Baumer’s work ranges from humanizing algorithmic designs to the socioeconomic inequities of Facebook and online data privacy.
Have you checked your Facebook, Twitter or Instagram account recently? Maybe you’ve used Google Maps to get you to your current destination. Speaking of Google, you’ve probably used a search engine in the last 24 hours. How about shopping at Target?
All of those tasks, somewhere along the way, require an algorithm—a set of rules to be followed in problem-solving operations.
Social media uses algorithms to sort and order posts on users’ timelines, select advertisements and help users find people they may know. Google Maps uses algorithms to find the shortest route between two locations. And Target plugs a customer’s purchases into algorithms to decide which coupons to send them, for instance, deals on baby items if they’ve been purchasing items someone who is expecting a baby might purchase.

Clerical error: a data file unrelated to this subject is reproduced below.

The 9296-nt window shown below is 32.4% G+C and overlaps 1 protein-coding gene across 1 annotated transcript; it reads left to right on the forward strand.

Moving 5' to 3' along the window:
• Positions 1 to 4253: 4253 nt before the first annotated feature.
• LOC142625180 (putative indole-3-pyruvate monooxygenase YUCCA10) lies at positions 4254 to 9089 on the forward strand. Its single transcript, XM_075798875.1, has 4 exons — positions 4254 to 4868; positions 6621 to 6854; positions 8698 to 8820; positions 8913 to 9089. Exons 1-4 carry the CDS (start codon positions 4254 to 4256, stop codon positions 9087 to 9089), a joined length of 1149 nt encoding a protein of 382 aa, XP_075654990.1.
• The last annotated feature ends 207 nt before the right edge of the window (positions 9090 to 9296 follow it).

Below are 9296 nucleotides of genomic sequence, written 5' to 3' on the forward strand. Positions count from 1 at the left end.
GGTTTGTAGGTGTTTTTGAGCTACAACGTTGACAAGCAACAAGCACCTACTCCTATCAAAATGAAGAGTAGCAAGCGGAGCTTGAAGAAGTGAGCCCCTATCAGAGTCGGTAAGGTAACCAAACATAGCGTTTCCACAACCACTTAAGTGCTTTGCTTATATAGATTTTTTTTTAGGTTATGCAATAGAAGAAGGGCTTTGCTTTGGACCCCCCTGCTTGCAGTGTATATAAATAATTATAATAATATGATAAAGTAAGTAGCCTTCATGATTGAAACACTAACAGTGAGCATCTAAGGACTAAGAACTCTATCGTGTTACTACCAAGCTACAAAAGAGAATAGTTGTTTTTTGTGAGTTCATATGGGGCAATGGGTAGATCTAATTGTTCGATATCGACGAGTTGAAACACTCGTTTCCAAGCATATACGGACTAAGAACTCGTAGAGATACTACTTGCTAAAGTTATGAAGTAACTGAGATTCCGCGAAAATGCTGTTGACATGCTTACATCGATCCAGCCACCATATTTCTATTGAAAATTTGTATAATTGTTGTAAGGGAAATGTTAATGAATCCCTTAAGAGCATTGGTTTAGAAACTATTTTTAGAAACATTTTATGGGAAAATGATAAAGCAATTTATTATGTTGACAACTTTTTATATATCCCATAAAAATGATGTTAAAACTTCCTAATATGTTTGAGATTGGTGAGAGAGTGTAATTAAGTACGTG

The inferences these computer algorithms make using data such as gender, age and political affiliation, among other things, can be frightening, and they raise a plethora of privacy concerns.
Eric Baumer, the Frank Hook Assistant Professor of Computer Science and Engineering, is studying it all, from how people interact with these systems, to how nonprofits can better use algorithms, to the privacy concerns that accompany the technology. He has received a number of National Science Foundation (NSF) grants for his work on human interactions with algorithms, including a National Science Foundation Faculty Early Career Development (CAREER) award for his proposal to develop participatory methods for human-centered design of algorithmic systems.